Diet specialists and generalists face a common challenge: they must regulate the intake and balance of nutrients to achieve a target diet for optimum nutrition. When optimum nutrition is unattainable, organisms must cope with dietary imbalances and trade-off surplus and deficits of nutrients that ensue. Animals achieve this through compensatory rules that dictate how to cope with nutrient imbalances, known as ‘rules of compromise’. Understanding the patterns of the rules of compromise can provide invaluable insights into animal physiology and behaviour, and shed light into the evolution of diet specialisation. However, we lack an analytical method for quantitative comparisons of the rules of compromise within and between species. Here, I present a new analytical method that uses Thales’ theorem as foundation, and that enables fast comparisons of the rules of compromise within and between species. I then apply the method on three landmark datasets to show how the method enables us to gain insights into how animals with different diet specialisation cope with nutrient imbalances. The method opens new avenues of research to understand how animals cope with nutrient imbalances in comparative nutrition.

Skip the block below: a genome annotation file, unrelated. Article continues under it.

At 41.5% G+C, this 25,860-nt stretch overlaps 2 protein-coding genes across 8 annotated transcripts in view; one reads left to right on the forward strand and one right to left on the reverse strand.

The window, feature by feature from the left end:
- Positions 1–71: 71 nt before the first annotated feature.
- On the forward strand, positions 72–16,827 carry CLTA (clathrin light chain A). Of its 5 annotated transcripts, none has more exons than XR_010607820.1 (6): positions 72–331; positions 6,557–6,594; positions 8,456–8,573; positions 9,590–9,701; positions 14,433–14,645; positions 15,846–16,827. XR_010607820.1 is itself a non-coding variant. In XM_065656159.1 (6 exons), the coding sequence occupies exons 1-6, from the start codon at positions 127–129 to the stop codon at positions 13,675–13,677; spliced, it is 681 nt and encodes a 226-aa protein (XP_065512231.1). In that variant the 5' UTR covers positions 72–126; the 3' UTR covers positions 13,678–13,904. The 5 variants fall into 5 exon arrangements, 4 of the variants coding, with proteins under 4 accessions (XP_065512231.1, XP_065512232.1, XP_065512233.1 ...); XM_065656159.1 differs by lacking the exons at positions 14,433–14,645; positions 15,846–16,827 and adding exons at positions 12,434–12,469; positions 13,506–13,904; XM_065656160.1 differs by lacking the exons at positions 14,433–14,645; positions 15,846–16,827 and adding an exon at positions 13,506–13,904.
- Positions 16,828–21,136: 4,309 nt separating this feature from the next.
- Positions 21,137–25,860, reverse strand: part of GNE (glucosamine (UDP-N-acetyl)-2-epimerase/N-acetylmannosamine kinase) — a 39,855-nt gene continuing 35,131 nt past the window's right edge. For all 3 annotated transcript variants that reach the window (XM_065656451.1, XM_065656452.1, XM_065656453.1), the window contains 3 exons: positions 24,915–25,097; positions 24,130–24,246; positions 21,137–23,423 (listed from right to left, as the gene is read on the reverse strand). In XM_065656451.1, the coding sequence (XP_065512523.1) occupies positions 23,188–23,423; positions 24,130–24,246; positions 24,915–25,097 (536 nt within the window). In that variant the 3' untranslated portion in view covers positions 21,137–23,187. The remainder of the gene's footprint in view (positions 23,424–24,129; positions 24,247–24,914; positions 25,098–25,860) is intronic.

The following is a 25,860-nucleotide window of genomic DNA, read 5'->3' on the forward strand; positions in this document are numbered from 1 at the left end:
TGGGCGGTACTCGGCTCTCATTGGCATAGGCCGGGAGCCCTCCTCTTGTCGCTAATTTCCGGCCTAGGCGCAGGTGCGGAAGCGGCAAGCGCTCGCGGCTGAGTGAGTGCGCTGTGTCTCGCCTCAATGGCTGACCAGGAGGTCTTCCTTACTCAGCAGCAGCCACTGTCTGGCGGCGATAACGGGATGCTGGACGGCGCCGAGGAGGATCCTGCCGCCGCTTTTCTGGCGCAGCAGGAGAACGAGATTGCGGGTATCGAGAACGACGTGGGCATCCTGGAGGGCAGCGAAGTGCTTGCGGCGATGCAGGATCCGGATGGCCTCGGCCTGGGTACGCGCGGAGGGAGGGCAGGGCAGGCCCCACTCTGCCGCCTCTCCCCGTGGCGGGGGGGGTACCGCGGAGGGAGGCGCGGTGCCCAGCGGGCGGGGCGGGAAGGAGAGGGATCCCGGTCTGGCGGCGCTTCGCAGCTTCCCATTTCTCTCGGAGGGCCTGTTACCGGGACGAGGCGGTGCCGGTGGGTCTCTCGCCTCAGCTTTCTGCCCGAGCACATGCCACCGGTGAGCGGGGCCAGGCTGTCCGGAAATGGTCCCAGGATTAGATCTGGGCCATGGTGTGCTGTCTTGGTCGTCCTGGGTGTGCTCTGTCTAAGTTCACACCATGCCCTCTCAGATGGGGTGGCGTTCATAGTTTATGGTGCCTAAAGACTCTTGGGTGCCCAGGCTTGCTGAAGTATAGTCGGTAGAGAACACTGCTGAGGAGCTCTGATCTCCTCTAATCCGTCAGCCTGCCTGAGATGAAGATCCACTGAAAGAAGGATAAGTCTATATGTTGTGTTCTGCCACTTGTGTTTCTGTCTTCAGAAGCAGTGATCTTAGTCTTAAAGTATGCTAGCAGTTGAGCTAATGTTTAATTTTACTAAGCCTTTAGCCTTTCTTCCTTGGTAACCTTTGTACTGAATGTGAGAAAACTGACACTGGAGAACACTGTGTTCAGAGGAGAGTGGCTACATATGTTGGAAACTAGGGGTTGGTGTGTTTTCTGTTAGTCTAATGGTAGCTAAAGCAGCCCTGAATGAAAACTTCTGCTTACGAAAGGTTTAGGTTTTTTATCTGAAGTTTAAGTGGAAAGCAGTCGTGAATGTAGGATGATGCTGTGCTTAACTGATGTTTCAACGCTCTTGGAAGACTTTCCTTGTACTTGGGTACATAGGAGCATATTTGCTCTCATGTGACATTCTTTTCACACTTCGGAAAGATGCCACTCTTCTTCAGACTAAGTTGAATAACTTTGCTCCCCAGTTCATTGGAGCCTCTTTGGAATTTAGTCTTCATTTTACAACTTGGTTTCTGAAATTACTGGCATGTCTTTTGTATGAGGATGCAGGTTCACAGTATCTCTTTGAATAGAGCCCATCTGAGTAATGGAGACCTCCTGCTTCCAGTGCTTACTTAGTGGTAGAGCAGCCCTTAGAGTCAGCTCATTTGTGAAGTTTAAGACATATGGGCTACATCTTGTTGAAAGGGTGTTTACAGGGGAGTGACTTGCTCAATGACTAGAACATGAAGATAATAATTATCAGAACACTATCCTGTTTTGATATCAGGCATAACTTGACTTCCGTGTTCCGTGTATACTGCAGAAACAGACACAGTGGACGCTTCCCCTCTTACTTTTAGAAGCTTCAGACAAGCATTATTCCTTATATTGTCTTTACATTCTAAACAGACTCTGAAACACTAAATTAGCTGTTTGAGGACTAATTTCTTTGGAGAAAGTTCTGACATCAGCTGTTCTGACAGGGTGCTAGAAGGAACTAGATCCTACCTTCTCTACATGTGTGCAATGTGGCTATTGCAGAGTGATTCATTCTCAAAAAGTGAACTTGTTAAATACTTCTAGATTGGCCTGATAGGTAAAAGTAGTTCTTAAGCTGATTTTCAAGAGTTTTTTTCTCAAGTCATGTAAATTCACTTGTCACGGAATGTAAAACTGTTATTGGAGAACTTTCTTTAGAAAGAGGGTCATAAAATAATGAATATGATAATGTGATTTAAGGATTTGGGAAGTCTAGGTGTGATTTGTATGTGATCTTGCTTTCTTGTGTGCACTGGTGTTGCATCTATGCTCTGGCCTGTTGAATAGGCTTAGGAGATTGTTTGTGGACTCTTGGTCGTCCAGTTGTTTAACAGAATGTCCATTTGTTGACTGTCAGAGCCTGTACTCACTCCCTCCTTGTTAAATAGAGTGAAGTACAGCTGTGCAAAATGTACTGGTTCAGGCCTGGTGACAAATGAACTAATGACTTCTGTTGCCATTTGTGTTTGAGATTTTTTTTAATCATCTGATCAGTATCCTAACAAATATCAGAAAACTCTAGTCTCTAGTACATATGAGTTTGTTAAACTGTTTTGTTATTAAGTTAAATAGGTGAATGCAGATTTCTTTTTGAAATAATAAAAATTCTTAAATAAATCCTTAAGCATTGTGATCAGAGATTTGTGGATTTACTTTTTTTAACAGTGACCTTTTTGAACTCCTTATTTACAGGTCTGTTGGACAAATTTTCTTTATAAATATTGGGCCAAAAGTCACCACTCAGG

|Number of pages||9|
|Publication status||Published - 8 May 2023|
- behavioural ecology
- evolutionary ecology